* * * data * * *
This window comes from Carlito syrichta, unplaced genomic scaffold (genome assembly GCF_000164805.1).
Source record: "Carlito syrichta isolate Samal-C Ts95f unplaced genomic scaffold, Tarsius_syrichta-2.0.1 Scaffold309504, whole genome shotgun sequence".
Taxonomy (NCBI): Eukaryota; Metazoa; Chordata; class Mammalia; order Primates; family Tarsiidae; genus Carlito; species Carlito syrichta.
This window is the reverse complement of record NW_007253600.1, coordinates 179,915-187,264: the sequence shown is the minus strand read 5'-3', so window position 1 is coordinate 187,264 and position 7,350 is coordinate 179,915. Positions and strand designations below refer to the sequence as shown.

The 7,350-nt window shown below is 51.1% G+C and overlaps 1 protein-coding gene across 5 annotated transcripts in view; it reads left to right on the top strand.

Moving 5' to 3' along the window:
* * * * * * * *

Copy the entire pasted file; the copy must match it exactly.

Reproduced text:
This window comes from Carlito syrichta, unplaced genomic scaffold (genome assembly GCF_000164805.1).
Source record: "Carlito syrichta isolate Samal-C Ts95f unplaced genomic scaffold, Tarsius_syrichta-2.0.1 Scaffold309504, whole genome shotgun sequence".
Taxonomy (NCBI): Eukaryota; Metazoa; Chordata; class Mammalia; order Primates; family Tarsiidae; genus Carlito; species Carlito syrichta.
This window is the reverse complement of record NW_007253600.1, coordinates 179,915-187,264: the sequence shown is the minus strand read 5'-3', so window position 1 is coordinate 187,264 and position 7,350 is coordinate 179,915. Positions and strand designations below refer to the sequence as shown.

The 7,350-nt window shown below is 51.1% G+C and overlaps 1 protein-coding gene across 5 annotated transcripts in view; it reads left to right on the top strand.

Moving 5' to 3' along the window: